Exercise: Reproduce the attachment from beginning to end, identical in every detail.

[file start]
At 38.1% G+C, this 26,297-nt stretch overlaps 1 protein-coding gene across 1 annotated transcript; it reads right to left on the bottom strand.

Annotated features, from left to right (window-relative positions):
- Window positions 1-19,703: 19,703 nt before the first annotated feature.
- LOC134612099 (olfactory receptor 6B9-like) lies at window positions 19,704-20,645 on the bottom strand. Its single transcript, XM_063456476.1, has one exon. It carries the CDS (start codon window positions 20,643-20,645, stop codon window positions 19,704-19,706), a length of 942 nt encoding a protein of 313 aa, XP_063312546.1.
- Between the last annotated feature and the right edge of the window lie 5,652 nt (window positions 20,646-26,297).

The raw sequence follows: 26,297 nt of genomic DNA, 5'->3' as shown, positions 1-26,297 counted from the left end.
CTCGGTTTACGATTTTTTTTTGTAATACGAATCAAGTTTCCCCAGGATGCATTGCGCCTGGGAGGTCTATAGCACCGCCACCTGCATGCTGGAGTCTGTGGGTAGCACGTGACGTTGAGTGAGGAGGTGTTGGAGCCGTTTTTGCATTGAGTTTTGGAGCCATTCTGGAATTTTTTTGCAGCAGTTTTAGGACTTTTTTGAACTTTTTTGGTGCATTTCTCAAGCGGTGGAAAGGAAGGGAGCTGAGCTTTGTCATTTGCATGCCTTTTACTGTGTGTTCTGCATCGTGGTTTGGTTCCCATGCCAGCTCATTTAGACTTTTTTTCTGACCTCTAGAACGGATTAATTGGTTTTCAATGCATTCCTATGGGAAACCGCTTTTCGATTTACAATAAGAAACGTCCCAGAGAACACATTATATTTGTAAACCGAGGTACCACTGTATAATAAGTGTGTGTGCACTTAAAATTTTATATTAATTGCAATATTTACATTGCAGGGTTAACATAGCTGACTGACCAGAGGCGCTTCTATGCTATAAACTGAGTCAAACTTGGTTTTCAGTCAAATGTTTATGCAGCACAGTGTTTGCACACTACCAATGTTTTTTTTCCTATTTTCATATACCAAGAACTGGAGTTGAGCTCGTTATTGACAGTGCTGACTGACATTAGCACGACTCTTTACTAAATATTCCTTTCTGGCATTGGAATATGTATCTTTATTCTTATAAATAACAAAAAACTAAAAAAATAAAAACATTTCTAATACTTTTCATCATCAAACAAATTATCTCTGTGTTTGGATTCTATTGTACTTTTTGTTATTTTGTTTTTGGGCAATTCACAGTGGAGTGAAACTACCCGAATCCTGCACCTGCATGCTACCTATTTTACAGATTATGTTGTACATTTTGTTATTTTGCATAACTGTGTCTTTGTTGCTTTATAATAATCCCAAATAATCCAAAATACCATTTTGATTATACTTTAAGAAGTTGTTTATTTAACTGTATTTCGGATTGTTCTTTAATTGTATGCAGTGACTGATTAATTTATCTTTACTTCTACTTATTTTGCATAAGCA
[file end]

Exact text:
At 38.1% G+C, this 26,297-nt stretch overlaps 1 protein-coding gene across 1 annotated transcript; it reads right to left on the bottom strand.

Annotated features, from left to right (window-relative positions):
- Window positions 1-19,703: 19,703 nt before the first annotated feature.
- LOC134612099 (olfactory receptor 6B9-like) lies at window positions 19,704-20,645 on the bottom strand. Its single transcript, XM_063456476.1, has one exon. It carries the CDS (start codon window positions 20,643-20,645, stop codon window positions 19,704-19,706), a length of 942 nt encoding a protein of 313 aa, XP_063312546.1.
- Between the last annotated feature and the right edge of the window lie 5,652 nt (window positions 20,646-26,297).

The raw sequence follows: 26,297 nt of genomic DNA, 5'->3' as shown, positions 1-26,297 counted from the left end.
CTCGGTTTACGATTTTTTTTTGTAATACGAATCAAGTTTCCCCAGGATGCATTGCGCCTGGGAGGTCTATAGCACCGCCACCTGCATGCTGGAGTCTGTGGGTAGCACGTGACGTTGAGTGAGGAGGTGTTGGAGCCGTTTTTGCATTGAGTTTTGGAGCCATTCTGGAATTTTTTTGCAGCAGTTTTAGGACTTTTTTGAACTTTTTTGGTGCATTTCTCAAGCGGTGGAAAGGAAGGGAGCTGAGCTTTGTCATTTGCATGCCTTTTACTGTGTGTTCTGCATCGTGGTTTGGTTCCCATGCCAGCTCATTTAGACTTTTTTTCTGACCTCTAGAACGGATTAATTGGTTTTCAATGCATTCCTATGGGAAACCGCTTTTCGATTTACAATAAGAAACGTCCCAGAGAACACATTATATTTGTAAACCGAGGTACCACTGTATAATAAGTGTGTGTGCACTTAAAATTTTATATTAATTGCAATATTTACATTGCAGGGTTAACATAGCTGACTGACCAGAGGCGCTTCTATGCTATAAACTGAGTCAAACTTGGTTTTCAGTCAAATGTTTATGCAGCACAGTGTTTGCACACTACCAATGTTTTTTTTCCTATTTTCATATACCAAGAACTGGAGTTGAGCTCGTTATTGACAGTGCTGACTGACATTAGCACGACTCTTTACTAAATATTCCTTTCTGGCATTGGAATATGTATCTTTATTCTTATAAATAACAAAAAACTAAAAAAATAAAAACATTTCTAATACTTTTCATCATCAAACAAATTATCTCTGTGTTTGGATTCTATTGTACTTTTTGTTATTTTGTTTTTGGGCAATTCACAGTGGAGTGAAACTACCCGAATCCTGCACCTGCATGCTACCTATTTTACAGATTATGTTGTACATTTTGTTATTTTGCATAACTGTGTCTTTGTTGCTTTATAATAATCCCAAATAATCCAAAATACCATTTTGATTATACTTTAAGAAGTTGTTTATTTAACTGTATTTCGGATTGTTCTTTAATTGTATGCAGTGACTGATTAATTTATCTTTACTTCTACTTATTTTGCATAAGCA